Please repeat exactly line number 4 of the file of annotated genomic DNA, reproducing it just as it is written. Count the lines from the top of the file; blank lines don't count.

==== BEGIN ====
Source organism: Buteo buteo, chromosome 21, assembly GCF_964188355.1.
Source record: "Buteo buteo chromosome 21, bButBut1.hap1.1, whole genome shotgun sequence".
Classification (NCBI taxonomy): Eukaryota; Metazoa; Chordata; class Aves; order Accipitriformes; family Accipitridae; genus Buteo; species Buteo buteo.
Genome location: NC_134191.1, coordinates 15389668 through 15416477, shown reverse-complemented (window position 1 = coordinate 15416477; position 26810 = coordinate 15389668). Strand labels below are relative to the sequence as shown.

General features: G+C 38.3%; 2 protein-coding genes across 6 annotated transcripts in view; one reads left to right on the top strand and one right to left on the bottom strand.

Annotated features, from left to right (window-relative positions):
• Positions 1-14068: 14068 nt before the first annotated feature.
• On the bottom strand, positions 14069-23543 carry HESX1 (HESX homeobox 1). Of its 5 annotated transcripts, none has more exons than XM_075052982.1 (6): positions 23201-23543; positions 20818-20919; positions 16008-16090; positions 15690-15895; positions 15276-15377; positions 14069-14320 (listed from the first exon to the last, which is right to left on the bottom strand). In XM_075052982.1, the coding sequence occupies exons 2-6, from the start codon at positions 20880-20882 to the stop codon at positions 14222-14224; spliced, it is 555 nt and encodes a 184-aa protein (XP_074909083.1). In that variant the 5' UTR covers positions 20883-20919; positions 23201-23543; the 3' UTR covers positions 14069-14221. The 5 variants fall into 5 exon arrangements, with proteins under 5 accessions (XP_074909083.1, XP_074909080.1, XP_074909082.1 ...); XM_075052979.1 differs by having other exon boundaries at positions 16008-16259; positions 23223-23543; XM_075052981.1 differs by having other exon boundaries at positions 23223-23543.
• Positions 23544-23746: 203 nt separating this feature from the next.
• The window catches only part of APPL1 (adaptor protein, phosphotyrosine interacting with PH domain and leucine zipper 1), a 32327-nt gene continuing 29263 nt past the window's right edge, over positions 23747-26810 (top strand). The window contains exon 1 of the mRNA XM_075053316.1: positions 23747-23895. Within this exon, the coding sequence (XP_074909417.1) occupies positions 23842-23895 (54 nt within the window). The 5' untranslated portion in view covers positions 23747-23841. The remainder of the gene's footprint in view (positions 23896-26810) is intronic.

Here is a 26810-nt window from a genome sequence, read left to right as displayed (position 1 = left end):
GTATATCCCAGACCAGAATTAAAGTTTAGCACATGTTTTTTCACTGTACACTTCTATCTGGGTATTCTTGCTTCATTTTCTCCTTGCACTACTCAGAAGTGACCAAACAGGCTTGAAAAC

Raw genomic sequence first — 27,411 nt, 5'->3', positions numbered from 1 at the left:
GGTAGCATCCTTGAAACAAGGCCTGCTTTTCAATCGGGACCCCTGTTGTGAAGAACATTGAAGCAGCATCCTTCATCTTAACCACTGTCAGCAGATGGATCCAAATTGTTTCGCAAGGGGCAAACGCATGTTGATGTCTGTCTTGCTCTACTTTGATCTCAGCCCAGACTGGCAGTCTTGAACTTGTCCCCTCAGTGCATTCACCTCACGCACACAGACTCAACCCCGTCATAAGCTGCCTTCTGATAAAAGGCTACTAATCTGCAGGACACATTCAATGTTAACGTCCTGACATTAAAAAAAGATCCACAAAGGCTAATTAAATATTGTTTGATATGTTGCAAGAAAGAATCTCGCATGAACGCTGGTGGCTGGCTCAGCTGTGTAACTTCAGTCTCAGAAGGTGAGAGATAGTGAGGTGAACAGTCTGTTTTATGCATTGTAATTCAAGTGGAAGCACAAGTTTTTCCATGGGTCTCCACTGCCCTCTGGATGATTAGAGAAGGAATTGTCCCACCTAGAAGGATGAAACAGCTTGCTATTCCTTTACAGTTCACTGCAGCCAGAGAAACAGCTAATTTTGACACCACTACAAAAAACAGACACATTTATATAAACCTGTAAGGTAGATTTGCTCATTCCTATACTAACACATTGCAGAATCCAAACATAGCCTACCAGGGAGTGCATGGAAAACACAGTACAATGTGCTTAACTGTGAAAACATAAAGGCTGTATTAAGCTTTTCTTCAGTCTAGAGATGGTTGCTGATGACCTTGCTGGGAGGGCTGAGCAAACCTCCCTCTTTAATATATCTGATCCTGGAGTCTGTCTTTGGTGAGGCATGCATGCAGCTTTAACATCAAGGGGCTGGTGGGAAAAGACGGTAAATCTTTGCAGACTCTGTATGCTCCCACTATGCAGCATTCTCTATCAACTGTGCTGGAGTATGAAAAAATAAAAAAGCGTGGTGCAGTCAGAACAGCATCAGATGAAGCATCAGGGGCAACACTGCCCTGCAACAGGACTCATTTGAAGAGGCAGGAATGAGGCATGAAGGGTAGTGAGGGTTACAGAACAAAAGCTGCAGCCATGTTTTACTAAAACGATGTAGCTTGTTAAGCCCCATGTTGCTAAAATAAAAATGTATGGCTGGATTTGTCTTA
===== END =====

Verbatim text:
Genome location: NC_134191.1, coordinates 15389668 through 15416477, shown reverse-complemented (window position 1 = coordinate 15416477; position 26810 = coordinate 15389668). Strand labels below are relative to the sequence as shown.